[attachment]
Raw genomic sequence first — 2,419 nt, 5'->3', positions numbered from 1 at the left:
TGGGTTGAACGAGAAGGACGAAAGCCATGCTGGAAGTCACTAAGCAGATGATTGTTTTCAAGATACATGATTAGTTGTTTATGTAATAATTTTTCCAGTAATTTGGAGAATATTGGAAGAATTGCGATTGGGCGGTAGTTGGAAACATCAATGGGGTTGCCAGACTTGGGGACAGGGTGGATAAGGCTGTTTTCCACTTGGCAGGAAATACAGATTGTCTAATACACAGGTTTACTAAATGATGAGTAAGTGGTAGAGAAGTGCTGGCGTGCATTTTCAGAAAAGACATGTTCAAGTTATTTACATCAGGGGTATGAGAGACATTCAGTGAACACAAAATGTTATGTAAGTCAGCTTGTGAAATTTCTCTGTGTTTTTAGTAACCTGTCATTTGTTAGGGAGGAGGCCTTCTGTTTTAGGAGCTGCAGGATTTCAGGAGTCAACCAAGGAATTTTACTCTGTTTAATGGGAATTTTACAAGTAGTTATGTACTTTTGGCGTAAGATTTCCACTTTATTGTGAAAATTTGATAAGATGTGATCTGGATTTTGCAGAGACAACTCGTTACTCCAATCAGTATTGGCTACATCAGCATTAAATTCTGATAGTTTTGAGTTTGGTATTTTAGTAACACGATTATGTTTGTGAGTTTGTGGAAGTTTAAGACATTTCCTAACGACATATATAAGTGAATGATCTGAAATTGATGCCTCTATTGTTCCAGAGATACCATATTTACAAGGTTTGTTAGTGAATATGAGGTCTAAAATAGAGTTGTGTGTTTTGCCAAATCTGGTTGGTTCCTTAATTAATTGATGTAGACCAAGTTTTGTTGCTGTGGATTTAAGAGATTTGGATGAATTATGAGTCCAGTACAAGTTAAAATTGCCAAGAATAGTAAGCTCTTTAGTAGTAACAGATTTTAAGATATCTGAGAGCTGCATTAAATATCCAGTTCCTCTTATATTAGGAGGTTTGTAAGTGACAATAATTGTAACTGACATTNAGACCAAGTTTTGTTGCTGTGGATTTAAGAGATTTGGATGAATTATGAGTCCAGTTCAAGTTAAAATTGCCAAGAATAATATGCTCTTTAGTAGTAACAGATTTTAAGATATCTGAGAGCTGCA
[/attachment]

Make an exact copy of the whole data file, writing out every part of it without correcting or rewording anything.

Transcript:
Raw genomic sequence first — 2,419 nt, 5'->3', positions numbered from 1 at the left:
TGGGTTGAACGAGAAGGACGAAAGCCATGCTGGAAGTCACTAAGCAGATGATTGTTTTCAAGATACATGATTAGTTGTTTATGTAATAATTTTTCCAGTAATTTGGAGAATATTGGAAGAATTGCGATTGGGCGGTAGTTGGAAACATCAATGGGGTTGCCAGACTTGGGGACAGGGTGGATAAGGCTGTTTTCCACTTGGCAGGAAATACAGATTGTCTAATACACAGGTTTACTAAATGATGAGTAAGTGGTAGAGAAGTGCTGGCGTGCATTTTCAGAAAAGACATGTTCAAGTTATTTACATCAGGGGTATGAGAGACATTCAGTGAACACAAAATGTTATGTAAGTCAGCTTGTGAAATTTCTCTGTGTTTTTAGTAACCTGTCATTTGTTAGGGAGGAGGCCTTCTGTTTTAGGAGCTGCAGGATTTCAGGAGTCAACCAAGGAATTTTACTCTGTTTAATGGGAATTTTACAAGTAGTTATGTACTTTTGGCGTAAGATTTCCACTTTATTGTGAAAATTTGATAAGATGTGATCTGGATTTTGCAGAGACAACTCGTTACTCCAATCAGTATTGGCTACATCAGCATTAAATTCTGATAGTTTTGAGTTTGGTATTTTAGTAACACGATTATGTTTGTGAGTTTGTGGAAGTTTAAGACATTTCCTAACGACATATATAAGTGAATGATCTGAAATTGATGCCTCTATTGTTCCAGAGATACCATATTTACAAGGTTTGTTAGTGAATATGAGGTCTAAAATAGAGTTGTGTGTTTTGCCAAATCTGGTTGGTTCCTTAATTAATTGATGTAGACCAAGTTTTGTTGCTGTGGATTTAAGAGATTTGGATGAATTATGAGTCCAGTACAAGTTAAAATTGCCAAGAATAGTAAGCTCTTTAGTAGTAACAGATTTTAAGATATCTGAGAGCTGCATTAAATATCCAGTTCCTCTTATATTAGGAGGTTTGTAAGTGACAATAATTGTAACTGACATTNAGACCAAGTTTTGTTGCTGTGGATTTAAGAGATTTGGATGAATTATGAGTCCAGTTCAAGTTAAAATTGCCAAGAATAATATGCTCTTTAGTAGTAACAGATTTTAAGATATCTGAGAGCTGCA